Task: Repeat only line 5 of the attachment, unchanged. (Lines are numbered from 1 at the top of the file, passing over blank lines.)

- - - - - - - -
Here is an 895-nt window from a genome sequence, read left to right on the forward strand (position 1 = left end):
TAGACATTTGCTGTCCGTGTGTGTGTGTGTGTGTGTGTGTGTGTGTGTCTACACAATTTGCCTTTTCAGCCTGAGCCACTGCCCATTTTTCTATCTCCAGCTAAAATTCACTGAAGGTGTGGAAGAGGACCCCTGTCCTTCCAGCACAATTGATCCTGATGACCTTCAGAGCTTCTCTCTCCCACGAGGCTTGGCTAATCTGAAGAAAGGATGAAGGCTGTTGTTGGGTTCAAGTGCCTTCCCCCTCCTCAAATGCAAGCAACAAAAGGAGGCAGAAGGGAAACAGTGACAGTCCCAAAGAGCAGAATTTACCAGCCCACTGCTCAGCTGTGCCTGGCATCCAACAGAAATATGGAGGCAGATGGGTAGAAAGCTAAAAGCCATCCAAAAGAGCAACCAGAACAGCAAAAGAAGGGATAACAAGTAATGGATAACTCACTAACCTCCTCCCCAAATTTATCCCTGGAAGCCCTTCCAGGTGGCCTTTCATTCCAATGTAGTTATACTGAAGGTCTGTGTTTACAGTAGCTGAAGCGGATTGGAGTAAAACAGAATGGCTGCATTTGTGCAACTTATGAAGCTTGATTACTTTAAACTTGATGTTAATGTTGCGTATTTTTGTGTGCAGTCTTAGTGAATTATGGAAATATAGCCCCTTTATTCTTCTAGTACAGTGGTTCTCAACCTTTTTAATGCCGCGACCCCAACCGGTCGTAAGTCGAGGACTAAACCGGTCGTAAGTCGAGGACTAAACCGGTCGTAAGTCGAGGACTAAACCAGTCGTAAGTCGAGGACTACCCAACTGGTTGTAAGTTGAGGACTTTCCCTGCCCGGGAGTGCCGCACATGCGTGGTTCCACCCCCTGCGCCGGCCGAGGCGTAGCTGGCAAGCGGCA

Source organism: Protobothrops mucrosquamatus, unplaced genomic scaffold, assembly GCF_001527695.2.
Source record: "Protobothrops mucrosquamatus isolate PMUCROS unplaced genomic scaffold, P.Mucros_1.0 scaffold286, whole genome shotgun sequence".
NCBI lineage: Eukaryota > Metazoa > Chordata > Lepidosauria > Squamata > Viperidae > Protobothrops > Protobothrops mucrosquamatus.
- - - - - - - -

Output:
NCBI lineage: Eukaryota > Metazoa > Chordata > Lepidosauria > Squamata > Viperidae > Protobothrops > Protobothrops mucrosquamatus.